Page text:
In the end, I believe that strengthening our graduate programs will have a significant impact on the College and KU. Our undergraduates will benefit, our faculty will benefit and society in general will benefit from the outstanding graduate students who leave our program and make their impact on the world.
Preparing the next generation of scholars
Joseph E. Steinmetz Dean, College of Liberal Arts and Sciences
above: Joseph e. steinmetz with Jordan pack, a research assistant in the deans neuro-science laboratory.
inside the college
above: school children in a bilingual classroom of puerto barrios, guatemala, where shannon gorres, ku graduate stu-dent in latin american studies, observed garifuna culture and identity information.
grants fund graduate fieldWork in latin americaBy roBert gordy
For many KU students, summer break meant sleeping in, lounging by the pool and pushing away thoughts of the upcoming semester. One group of College graduate students, however, spent their vacation in quite a different manner: by living and researching in Latin America.
Ten students performed fieldwork in countries including Brazil, Venezuela, Guatemala and Costa Rica. Although the students represent an assortment of College disciplines, all share a com-mon interest in Latin America and understand the regions importance to the United States and the world.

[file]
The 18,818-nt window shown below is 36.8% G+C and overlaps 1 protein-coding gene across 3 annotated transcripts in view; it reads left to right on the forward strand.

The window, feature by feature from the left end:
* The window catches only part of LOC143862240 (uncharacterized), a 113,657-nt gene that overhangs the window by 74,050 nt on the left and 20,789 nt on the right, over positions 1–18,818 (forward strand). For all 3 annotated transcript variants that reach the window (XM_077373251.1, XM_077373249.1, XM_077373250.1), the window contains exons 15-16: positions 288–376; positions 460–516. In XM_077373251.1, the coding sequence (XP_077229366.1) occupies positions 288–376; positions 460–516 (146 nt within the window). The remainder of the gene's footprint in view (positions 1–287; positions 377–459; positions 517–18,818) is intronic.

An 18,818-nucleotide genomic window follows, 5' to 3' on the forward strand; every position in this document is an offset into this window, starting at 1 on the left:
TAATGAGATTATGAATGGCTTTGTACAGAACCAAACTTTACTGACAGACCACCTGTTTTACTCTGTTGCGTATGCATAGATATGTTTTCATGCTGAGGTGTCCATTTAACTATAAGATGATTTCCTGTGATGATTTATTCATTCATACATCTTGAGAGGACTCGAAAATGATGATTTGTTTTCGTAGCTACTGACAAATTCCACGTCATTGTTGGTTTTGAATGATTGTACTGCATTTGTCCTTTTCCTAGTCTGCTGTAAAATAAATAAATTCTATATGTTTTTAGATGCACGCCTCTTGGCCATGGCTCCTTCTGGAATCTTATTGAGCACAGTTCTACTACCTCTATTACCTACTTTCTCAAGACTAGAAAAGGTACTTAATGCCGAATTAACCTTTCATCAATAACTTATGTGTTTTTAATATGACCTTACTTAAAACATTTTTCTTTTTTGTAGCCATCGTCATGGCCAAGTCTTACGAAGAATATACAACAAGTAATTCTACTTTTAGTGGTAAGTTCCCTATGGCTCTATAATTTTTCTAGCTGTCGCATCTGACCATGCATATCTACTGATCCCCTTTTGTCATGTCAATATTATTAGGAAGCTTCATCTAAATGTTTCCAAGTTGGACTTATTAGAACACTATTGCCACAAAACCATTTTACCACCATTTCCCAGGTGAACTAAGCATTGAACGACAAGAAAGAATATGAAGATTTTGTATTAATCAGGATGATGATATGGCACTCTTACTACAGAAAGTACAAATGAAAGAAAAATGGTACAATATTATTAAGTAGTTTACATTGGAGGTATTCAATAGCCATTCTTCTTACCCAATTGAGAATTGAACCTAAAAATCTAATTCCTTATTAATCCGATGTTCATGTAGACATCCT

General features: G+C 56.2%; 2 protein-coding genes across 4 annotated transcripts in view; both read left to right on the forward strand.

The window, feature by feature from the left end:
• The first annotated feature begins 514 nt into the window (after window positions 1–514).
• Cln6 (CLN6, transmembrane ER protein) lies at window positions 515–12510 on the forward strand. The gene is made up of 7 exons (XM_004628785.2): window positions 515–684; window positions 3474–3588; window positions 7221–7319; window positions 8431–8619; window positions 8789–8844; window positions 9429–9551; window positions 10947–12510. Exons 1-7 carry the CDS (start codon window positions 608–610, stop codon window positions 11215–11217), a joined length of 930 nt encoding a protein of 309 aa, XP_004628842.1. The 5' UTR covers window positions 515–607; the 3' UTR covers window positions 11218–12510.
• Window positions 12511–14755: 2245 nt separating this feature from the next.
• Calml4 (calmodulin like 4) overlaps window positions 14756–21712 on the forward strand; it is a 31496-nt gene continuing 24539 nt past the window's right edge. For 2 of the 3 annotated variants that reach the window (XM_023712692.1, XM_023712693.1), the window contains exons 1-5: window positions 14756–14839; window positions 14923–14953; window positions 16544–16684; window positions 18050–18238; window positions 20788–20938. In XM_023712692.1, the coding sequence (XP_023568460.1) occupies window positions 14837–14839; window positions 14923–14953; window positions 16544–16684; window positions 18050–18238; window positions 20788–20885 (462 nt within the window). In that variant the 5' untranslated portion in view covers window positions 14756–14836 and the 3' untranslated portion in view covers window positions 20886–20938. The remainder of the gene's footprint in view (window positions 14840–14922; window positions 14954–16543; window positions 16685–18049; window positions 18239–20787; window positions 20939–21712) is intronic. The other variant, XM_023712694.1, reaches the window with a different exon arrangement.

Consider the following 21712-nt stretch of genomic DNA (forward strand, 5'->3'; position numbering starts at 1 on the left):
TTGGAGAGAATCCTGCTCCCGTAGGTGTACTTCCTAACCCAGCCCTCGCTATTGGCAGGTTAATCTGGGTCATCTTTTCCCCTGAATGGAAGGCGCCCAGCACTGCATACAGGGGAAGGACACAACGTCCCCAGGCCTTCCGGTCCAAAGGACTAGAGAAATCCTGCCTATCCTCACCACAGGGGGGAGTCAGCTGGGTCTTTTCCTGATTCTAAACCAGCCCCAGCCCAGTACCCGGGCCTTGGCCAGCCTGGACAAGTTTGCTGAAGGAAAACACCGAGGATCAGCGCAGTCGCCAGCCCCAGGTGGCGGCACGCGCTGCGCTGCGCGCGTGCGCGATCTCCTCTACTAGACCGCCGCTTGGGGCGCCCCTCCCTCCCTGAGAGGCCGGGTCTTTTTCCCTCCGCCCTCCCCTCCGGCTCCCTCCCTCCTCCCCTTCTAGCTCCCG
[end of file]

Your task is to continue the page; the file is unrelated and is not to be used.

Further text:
Theyre really cross-disciplinary, says Judy Farmer, the Centers director of graduate admissions.
Farmer emphasizes the diversity of topics pur-sued abroadfrom financial compensation for womens housework to evolutionary biology and ecology. The trips ranged in length from two weeks to several months, and were made possible with the help of grants provided by the College, Robert Oppenheimer Fund and other supporters.
The quality of the summer fieldwork demon-strates the value of the Center for Latin American Studies, a program which has striven for excel-lence since its founding in 1959. Interdisciplinary programs in Latin American studies are available to both undergraduate and graduate students, and recognized academics provide teaching, men-toring and community programming on topics relevant to Kansans.
With an increasing number of students studying and performing fieldwork in the area, we hope to be more viable when applying in the future for outside funding, says Farmer. As an integral part of the University and a leader in Latin American studies, the Center will no doubt continue to excel for years to come.
roBert gordy is an omaha, neB . , junior majoring in history and French
For many people, stumbling upon a decom-posing body in the middle of a forest might be alarming, even nauseating. Not for the team of researchers who work at the Body Farmthis is what they live for.
The Body Farm, officially known as the Universi-ty of Tennessee Anthropological Research Facility, was founded by former KU anthropology profes-sor William Bass who taught on the Hill from 1960 to 1971. The facility was created to measure rates of human decomposition over time in vari-ous environments. Donated or unclaimed corpses are observed in different conditions to determine rates of decomposition and how sun or shade, for instance, affect those rates.